Google is a powerful tool, but like many tools, if it isn’t used correctly it can be useless and frustrating. We can’t take for granted that our students know how to successfully use tools that we see them using all the time.
It is imperative as teachers, that we acquaint ourselves with the full function of technology, so we can use it effectively with our students.
Using technology for the sake of using it serves little purpose, but once we make it an integral means of developing understanding it becomes essential. Students look to us as models of this usage, so the learning must begin on our laptops so we can show kids how to use these tools with proficiency.
How can you teach students to better use the tools they think they know?
The fields of psychology and education were revolutionized 30 years ago when the now world-renowned psychologist Howard Gardner published his 1983 book Frames of Mind: The Theory of Multiple Intelligences,” which detailed a new model of human intelligence that went beyond the traditional view that there was a single kind that could be measured by standardized tests. (You can read his account of how he came up with the theory here.)
Gardner’s theory initially listed seven intelligences which work together: linguistic, logical-mathematical, musical, bodily-kinesthetic, spatial, interpersonal and intrapersonal; he later added an eighth, naturalist intelligence and says there may be a few more. The theory became highly popular with K-12 educators around the world seeking ways to reach students who did not respond to traditional approaches, but over time, “multiple intelligences” somehow became synonymous with the concept of “learning styles.” In this important post, Gardner explains why the former is not the latter.
Gardner now teaches at the Harvard Graduate School of Education. He is the author of numerous books on intelligence and creativity. His new book ”The App Generation,” co-authored with Katie Davis, explains how life for young people today is different than before the dawn of the digital age, and will be published on Oct. 22 by Yale University Press.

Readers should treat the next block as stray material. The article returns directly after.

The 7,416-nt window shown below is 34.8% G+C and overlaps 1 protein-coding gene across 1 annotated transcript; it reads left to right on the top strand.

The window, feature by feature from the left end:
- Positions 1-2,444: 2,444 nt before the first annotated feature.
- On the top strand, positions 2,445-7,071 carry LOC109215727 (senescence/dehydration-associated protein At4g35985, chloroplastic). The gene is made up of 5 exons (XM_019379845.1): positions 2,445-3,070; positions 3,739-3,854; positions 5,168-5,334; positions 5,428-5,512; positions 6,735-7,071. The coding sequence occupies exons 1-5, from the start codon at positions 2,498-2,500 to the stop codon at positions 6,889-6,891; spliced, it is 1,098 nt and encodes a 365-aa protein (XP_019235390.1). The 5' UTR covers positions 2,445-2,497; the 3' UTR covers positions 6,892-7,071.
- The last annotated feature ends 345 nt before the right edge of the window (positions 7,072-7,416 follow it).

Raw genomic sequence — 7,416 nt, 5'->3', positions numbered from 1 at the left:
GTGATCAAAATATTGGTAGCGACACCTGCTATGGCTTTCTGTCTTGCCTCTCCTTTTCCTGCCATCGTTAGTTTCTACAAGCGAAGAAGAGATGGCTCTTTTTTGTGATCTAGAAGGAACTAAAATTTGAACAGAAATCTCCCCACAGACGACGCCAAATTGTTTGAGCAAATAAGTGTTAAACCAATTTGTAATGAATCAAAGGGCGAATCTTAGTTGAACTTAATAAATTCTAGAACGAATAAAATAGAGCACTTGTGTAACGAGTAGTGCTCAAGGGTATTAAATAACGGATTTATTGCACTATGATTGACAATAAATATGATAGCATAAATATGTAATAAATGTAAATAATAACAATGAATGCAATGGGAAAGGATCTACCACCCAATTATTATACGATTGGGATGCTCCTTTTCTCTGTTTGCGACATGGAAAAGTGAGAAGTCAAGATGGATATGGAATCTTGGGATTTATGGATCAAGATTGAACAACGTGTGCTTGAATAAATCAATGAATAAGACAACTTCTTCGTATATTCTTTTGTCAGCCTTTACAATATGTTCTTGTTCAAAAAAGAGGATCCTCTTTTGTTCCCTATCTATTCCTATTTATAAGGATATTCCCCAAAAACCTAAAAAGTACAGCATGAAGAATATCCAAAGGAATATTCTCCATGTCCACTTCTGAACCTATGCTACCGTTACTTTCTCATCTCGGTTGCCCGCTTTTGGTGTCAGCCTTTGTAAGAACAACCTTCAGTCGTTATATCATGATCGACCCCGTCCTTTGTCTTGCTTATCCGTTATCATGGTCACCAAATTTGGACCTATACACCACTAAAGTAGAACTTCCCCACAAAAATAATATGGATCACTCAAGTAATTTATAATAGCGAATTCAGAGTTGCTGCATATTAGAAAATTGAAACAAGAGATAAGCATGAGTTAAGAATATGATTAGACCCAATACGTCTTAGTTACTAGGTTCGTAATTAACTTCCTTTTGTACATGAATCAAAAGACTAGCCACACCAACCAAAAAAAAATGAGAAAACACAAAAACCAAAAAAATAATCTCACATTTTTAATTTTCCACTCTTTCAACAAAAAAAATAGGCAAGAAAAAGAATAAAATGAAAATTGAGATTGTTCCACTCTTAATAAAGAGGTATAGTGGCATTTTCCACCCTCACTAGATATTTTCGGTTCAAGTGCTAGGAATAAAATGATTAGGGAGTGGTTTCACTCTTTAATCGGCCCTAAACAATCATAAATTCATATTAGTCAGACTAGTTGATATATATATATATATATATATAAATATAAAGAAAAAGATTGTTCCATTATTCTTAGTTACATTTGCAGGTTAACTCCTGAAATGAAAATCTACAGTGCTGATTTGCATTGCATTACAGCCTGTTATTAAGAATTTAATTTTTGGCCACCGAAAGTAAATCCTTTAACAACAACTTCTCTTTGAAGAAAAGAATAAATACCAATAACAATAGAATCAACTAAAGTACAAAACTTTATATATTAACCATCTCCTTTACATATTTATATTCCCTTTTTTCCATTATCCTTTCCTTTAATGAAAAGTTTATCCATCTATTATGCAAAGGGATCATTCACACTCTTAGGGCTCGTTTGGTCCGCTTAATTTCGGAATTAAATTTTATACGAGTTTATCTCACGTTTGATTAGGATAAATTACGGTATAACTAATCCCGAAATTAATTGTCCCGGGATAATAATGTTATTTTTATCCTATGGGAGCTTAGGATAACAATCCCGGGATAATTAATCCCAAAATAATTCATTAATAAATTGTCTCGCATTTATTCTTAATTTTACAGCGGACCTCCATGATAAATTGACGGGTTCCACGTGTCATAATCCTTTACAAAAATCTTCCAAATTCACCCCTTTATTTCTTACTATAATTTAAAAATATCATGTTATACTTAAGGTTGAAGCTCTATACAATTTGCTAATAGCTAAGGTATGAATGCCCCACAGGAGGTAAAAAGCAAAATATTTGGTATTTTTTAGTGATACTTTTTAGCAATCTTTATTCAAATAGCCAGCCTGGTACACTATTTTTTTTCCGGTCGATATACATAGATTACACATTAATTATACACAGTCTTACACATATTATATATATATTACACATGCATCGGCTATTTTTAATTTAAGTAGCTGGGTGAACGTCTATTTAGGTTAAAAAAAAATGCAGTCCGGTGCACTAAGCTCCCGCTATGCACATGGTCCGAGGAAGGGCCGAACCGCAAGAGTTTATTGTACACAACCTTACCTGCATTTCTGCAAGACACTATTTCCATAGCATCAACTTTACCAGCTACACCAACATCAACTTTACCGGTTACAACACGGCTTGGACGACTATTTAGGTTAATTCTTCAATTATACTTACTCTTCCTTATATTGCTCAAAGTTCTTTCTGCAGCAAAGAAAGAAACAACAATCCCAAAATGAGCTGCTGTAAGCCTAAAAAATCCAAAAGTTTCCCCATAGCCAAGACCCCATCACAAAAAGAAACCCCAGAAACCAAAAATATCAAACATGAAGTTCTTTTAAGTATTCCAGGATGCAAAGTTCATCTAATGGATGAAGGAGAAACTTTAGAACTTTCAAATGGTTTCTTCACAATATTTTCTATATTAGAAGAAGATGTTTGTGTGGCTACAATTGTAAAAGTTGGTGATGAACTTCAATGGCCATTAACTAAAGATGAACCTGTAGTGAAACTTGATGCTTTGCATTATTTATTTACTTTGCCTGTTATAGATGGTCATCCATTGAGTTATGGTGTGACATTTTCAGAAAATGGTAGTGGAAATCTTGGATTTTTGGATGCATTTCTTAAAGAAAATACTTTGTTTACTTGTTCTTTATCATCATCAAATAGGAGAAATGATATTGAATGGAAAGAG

By Howard Gardner
It’s been 30 years since I developed the notion of “multiple intelligences.” I have been gratified by the interest shown in this idea and the ways it’s been used in schools, museums, and businesses around the world. But one unanticipated consequence has driven me to distraction—and that’s the tendency of many people, including persons whom I cherish, to credit me with the notion of ‘learning styles’ or to collapse ‘multiple intelligences’ with ‘learning styles.’ It’s high time to relieve my pain and to set the record straight.
First a word about “MI theory.” On the basis of research in several disciplines, including the study of how human capacities are represented in the brain, I developed the idea that each of us has a number of relatively independent mental faculties, which can be termed our “multiple intelligences.” The basic idea is simplicity itself. A belief in a single intelligence assumes that we have one central, all-purpose computer—and it determines how well we perform in every sector of life. In contrast, a belief in multiple intelligences assumes that we have a number of relatively autonomous computers—one that computes linguistic information, another spatial information, another musical information, another information about other people, and so on. I estimate that human beings have 7 to 10 distinct intelligences (see http://www.multipleintelligencesoasis.org).